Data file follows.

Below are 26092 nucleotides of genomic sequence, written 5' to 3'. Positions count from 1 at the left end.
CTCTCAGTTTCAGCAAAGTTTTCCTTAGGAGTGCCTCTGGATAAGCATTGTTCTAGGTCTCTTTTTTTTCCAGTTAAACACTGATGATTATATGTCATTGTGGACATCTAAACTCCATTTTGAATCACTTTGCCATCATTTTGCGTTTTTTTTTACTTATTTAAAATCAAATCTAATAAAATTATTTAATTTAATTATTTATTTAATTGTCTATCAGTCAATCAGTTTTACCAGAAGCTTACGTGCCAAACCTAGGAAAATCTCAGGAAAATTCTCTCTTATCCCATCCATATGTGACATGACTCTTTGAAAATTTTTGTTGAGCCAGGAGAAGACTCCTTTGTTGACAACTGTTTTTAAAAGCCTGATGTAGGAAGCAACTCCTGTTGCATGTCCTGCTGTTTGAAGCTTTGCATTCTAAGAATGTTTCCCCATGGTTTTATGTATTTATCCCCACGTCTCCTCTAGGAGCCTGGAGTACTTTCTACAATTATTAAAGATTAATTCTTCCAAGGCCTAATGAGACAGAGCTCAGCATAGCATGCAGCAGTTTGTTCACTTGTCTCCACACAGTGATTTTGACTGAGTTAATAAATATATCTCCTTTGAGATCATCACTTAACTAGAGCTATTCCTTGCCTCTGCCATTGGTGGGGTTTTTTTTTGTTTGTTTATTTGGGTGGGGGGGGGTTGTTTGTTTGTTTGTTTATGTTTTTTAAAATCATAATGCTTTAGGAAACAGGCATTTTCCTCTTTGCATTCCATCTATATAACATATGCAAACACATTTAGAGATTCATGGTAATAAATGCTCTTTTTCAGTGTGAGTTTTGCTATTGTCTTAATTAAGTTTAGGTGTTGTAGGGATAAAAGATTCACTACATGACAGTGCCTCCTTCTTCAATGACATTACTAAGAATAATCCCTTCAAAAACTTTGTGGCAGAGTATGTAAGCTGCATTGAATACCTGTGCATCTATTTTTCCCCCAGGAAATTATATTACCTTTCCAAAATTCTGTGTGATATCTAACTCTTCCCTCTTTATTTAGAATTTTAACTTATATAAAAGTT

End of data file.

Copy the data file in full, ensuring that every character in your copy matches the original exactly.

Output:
Below are 26092 nucleotides of genomic sequence, written 5' to 3'. Positions count from 1 at the left end.
CTCTCAGTTTCAGCAAAGTTTTCCTTAGGAGTGCCTCTGGATAAGCATTGTTCTAGGTCTCTTTTTTTTCCAGTTAAACACTGATGATTATATGTCATTGTGGACATCTAAACTCCATTTTGAATCACTTTGCCATCATTTTGCGTTTTTTTTTACTTATTTAAAATCAAATCTAATAAAATTATTTAATTTAATTATTTATTTAATTGTCTATCAGTCAATCAGTTTTACCAGAAGCTTACGTGCCAAACCTAGGAAAATCTCAGGAAAATTCTCTCTTATCCCATCCATATGTGACATGACTCTTTGAAAATTTTTGTTGAGCCAGGAGAAGACTCCTTTGTTGACAACTGTTTTTAAAAGCCTGATGTAGGAAGCAACTCCTGTTGCATGTCCTGCTGTTTGAAGCTTTGCATTCTAAGAATGTTTCCCCATGGTTTTATGTATTTATCCCCACGTCTCCTCTAGGAGCCTGGAGTACTTTCTACAATTATTAAAGATTAATTCTTCCAAGGCCTAATGAGACAGAGCTCAGCATAGCATGCAGCAGTTTGTTCACTTGTCTCCACACAGTGATTTTGACTGAGTTAATAAATATATCTCCTTTGAGATCATCACTTAACTAGAGCTATTCCTTGCCTCTGCCATTGGTGGGGTTTTTTTTTGTTTGTTTATTTGGGTGGGGGGGGGTTGTTTGTTTGTTTGTTTATGTTTTTTAAAATCATAATGCTTTAGGAAACAGGCATTTTCCTCTTTGCATTCCATCTATATAACATATGCAAACACATTTAGAGATTCATGGTAATAAATGCTCTTTTTCAGTGTGAGTTTTGCTATTGTCTTAATTAAGTTTAGGTGTTGTAGGGATAAAAGATTCACTACATGACAGTGCCTCCTTCTTCAATGACATTACTAAGAATAATCCCTTCAAAAACTTTGTGGCAGAGTATGTAAGCTGCATTGAATACCTGTGCATCTATTTTTCCCCCAGGAAATTATATTACCTTTCCAAAATTCTGTGTGATATCTAACTCTTCCCTCTTTATTTAGAATTTTAACTTATATAAAAGTT